Hatred of Israel and Jews has also deprived the Arab world of both the resources and the example of its neighbor. Israel quietly supplies water to Jordan, helping to ease the burden of Syrian refugees, and quietly provides surveillance and reconnaissance capabilities to Egypt to fight ISIS in the Sinai. But this is largely unknown among Arabs, for whom the only permissible image of Israel is an Israeli soldier in riot gear, abusing a Palestinian.
Successful nations make a point of trying to learn from their neighbors. The Arab world has been taught over generations only to hate theirs.
This may be starting to change. In the past five years the Arab world has been forced to face up to its own failings in ways it cannot easily blame on Israel. The change can be seen in the budding rapprochement between Jerusalem and Cairo, Riyadh and Abu Dhabi, which might yet yield tactical and strategic advantages on both sides, particularly against common enemies such as ISIS and Iran.
That’s not enough. So long as an Arab athlete can’t pay his Israeli opposite the courtesy of a handshake, the disease of the Arab mind and the misfortunes of its world will continue. For Israel, this is a pity. For the Arabs, it’s a calamity. The hater always suffers more than the object of his hatred.
Black Lives Matter must rescind anti-Israel declaration
by Alan M. Dershowitz The Boston Globe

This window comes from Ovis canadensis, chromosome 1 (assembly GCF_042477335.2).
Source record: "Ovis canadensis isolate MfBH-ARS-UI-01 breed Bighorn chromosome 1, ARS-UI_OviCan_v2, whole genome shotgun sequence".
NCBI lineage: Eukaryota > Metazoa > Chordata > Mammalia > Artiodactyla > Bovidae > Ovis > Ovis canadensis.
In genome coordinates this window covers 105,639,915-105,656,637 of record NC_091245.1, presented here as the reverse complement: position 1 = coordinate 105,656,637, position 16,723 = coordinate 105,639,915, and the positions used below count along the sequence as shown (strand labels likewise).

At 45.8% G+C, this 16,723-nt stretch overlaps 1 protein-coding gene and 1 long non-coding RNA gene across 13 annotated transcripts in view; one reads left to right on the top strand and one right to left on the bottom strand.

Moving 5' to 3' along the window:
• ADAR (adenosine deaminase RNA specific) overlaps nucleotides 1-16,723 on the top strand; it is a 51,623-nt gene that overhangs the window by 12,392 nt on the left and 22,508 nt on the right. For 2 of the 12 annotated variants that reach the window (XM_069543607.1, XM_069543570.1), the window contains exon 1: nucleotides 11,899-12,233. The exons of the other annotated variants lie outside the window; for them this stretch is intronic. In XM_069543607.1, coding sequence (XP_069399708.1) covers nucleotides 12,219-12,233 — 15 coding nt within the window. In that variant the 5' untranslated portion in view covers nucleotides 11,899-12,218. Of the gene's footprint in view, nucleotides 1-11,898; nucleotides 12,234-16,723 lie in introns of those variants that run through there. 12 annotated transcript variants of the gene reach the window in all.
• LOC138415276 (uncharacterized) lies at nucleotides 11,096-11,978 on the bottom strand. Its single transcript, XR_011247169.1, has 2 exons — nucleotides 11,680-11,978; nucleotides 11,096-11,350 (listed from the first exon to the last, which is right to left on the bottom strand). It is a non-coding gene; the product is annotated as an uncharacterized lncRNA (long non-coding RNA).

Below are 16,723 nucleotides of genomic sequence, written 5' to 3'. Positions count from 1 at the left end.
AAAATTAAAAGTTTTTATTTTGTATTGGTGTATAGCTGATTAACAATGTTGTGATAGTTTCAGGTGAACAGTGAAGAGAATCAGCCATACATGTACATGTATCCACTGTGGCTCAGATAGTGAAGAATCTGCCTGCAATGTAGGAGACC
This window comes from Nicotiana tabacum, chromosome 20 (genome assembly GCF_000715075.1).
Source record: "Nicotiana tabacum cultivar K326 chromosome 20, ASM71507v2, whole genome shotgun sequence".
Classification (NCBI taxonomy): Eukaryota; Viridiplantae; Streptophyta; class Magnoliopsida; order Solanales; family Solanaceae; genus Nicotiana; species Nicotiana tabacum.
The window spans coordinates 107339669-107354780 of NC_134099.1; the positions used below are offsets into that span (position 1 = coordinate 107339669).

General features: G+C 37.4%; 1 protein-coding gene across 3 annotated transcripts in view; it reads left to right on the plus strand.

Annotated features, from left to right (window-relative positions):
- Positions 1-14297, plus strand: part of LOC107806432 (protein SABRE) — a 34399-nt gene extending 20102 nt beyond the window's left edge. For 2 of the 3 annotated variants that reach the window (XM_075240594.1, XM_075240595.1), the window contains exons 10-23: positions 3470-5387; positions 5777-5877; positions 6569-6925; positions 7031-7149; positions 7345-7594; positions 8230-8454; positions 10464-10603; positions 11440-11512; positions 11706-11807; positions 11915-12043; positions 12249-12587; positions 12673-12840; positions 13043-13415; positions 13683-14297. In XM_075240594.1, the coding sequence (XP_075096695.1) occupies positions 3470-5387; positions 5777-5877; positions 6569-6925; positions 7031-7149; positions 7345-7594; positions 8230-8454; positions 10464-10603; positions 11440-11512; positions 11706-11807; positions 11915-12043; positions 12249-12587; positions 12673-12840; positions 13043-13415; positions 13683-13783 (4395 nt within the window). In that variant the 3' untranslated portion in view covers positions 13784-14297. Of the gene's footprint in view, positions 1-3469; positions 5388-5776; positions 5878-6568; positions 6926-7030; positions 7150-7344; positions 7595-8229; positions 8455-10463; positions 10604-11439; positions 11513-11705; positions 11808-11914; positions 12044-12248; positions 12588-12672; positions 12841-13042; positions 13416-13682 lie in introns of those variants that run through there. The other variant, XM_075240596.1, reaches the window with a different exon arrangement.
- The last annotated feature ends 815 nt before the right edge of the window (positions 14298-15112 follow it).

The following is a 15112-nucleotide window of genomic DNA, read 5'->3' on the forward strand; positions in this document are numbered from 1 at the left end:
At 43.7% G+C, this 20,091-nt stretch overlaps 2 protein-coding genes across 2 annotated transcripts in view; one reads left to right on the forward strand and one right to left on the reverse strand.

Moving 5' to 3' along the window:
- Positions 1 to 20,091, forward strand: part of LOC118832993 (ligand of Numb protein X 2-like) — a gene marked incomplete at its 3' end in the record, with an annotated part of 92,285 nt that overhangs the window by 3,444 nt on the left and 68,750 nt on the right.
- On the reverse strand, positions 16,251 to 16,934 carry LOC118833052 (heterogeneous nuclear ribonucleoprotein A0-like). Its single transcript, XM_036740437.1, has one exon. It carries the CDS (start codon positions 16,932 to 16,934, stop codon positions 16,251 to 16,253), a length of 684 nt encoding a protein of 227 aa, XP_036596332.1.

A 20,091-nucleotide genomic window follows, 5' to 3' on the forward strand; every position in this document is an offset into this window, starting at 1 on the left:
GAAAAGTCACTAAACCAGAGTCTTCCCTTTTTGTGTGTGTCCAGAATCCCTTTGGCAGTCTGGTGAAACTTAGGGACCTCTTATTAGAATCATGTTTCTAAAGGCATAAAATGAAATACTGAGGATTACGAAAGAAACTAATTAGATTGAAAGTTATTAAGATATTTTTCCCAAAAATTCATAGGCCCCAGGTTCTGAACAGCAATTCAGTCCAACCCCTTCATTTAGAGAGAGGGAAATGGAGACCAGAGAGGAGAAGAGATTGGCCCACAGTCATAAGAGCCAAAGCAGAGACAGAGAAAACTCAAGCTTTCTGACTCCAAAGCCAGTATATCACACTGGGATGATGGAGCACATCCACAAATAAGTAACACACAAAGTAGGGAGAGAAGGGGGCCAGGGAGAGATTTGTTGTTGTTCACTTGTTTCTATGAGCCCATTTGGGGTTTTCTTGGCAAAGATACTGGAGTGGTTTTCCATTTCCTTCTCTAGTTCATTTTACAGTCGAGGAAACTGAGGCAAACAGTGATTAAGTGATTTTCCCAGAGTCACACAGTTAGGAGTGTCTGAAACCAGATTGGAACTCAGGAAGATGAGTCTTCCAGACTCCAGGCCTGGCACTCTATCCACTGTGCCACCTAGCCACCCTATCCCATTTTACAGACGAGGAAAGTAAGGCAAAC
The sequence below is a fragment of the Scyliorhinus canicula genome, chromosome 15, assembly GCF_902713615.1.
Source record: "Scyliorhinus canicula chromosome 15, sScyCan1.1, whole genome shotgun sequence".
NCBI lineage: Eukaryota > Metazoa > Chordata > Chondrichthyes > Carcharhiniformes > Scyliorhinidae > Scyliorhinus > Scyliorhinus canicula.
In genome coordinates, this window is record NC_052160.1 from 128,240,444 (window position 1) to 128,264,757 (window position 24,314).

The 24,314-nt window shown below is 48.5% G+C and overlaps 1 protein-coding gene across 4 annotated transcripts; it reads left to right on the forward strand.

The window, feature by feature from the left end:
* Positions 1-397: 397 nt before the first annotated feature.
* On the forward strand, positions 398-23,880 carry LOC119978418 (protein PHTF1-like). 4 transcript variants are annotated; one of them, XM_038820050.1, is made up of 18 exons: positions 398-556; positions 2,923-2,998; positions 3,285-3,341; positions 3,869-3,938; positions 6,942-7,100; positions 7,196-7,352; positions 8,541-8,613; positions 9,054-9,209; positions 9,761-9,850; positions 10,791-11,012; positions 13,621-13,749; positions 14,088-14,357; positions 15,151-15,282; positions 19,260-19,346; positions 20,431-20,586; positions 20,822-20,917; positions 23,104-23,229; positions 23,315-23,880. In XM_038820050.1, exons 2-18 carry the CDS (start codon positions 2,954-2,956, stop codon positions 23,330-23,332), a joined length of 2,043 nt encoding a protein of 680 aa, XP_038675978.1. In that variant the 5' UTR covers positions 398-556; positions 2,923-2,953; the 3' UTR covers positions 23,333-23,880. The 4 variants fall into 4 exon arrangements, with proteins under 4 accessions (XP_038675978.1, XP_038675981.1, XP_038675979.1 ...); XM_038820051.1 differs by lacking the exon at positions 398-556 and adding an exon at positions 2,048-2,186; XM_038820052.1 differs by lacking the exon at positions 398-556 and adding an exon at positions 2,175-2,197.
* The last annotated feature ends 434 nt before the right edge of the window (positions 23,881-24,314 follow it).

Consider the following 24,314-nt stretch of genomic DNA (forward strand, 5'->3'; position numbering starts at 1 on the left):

It is a real tragedy that Black Lives Matter — which has done so much good in raising awareness of police abuses — has now moved away from its central mission and has declared war against the nation state of the Jewish people. In a recently issued “platform,” more than 60 groups that form the core of the Black Lives Matter movement went out of their way to single out one foreign nation to accuse of genocide and apartheid.
No, it wasn’t the Syrian government, which has killed tens of thousands of innocent people with barrel bombs, chemicals, and gas. Nor was it Saudi Arabia, which openly practices gender and religious apartheid. It wasn’t Iran, which hangs gays and murders dissidents. It wasn’t China, which has occupied Tibet for more than half a century. And it wasn’t Turkey, which has imprisoned journalists, judges, and academics. Finally, it wasn’t any of the many countries, such as Venezuela or Mexico, where police abuses against innocent people run rampant and largely unchecked. Nor was it the Hamas-controlled Gaza Strip, where the police are a law unto themselves who act as judge, jury and executioner of those whose politics or religious practices they disapprove.
It was only Israel, the nation state of the Jewish people and the only democracy in the Middle East. The platform accuses the US of being “complicit in the genocide taking place against the Palestinian people” by providing aid to “an apartheid state.”
To be sure, Black Lives Matter is not a monolithic organization. It is a movement comprising numerous groups. Many of its supporters have no idea what the platform says. They cannot be faulted for supporting the movement or its basic mission. But the platform is the closest thing to a formal declaration of principles by Black Lives Matter. The genocide paragraph may well have been injected by radicals who are not representative of the mainstream. But now that it has officially been published, all decent supporters of Black Lives Matter — and there are many — must demand its removal.
Criticizing Israel is not anti-Semitic. Like other democracies, including our own, it has faults. Criticizing Israel’s settlement and occupation policies is fair game. But singling Israel out and falsely accusing it of “genocide” can be explained in no other way than blatant hatred of Jews and their state.